Cancer type specific analysis

So far, we have focused on regions that are mutated in multiple cancer types. To investigate if some non-coding driver mutations are mutated primarily in one or a few cancer types only, we applied our scoring method independently to each cancer type in the dataset with more than 75 whole genomes. Consistent with our pan-cancer analysis, when we applied our method to the exonic regions of specific cancer types, we again identified many known cancer genes (Fig. 6). Several of the genes that we identified are particularly prominent in cancer types in which they are known to be highly mutated, such as VHL in renal cancer, PIK3CA in breast cancer, TP53 in ovarian cancer, SMAD4 in esophageal and gastric cancer, and KRAS in pancreatic cancer.

Fig. 6
figure6

Scatterplots of exonic regions with three or more patients mutated within each cancer type. For each scatterplot, we plot regions mutated in three or more samples from a cancer type based on scores calculated only within each cancer type. Regions overlapping known driver genes are depicted in red, while other coding regions are depicted in blue. Several known driver genes are labeled in each plot

Cancer type specific non-coding mutations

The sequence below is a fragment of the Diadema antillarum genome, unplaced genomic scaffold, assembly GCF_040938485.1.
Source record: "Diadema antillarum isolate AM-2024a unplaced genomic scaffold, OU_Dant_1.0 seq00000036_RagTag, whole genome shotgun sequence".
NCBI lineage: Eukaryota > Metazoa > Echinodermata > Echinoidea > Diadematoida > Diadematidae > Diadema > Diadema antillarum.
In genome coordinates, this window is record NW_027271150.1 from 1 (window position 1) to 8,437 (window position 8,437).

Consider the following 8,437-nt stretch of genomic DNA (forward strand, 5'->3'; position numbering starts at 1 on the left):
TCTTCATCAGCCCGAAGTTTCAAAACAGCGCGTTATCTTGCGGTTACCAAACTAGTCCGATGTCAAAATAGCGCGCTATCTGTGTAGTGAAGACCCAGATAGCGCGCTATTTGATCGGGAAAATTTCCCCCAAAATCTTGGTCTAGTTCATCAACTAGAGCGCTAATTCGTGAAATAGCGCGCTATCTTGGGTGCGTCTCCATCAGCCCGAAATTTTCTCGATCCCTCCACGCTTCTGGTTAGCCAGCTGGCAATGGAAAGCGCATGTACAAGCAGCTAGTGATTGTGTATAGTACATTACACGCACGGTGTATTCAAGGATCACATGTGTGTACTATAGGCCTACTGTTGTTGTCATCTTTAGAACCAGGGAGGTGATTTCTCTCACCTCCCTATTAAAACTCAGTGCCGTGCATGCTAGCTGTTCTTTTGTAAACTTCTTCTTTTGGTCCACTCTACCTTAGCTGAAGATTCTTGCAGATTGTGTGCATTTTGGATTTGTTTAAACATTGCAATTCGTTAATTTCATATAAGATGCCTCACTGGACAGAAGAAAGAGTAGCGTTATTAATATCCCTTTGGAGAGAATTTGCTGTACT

In addition to the regions identified in our pan-cancer analysis, we also identified non-coding regions that are recurrently mutated in individual cancer types (Additional file 1: Tables S2 and S3). We identified recurrent mutations within an intron of the PRIM2 gene (Additional file 2: Figure S12) specifically in renal cancer. These mutations occurred at two bases in a mutually exclusive manner, and exclusively in renal cancer samples. We identified motifs matching the transcription factors FOXL1, BRCA1, FOXH1, FOXP1, PRDM1, TCF7L2, ZNF236, IRF1, STAT3, and FOXP2 overlapping this region. Two mutant sequences we tested had maximum scores of 11.1 compared to −0.8 for matches to FOXP2 (Additional file 2: Figure S13). We also identified recurrent mutations within an intron of RAD51B in several breast cancer samples (Additional file 2: Figure S14). RAD51B is a DNA repair gene involved in homologous recombination [32]. We identified motifs matching the transcription factors FOXC1, MZF1_5-13, MAFF, MAFK, EGR1, ESR2, GATA2, GATA3, and THAP1 overlapping this region. We did not notice a consistent pattern in the effects of the observed mutations on motif occurrence. Given the importance of this repair pathway in breast cancer, this region may warrant further study in this cancer type. Within the regions prioritised by the combined score, we also identified several extremely highly conserved regions that are recurrently mutated in the LIRI-JP cohort (liver cancer), including non-coding regions of the genes BCL11A, BCL6, and PAX5 (Additional file 1: Table S3).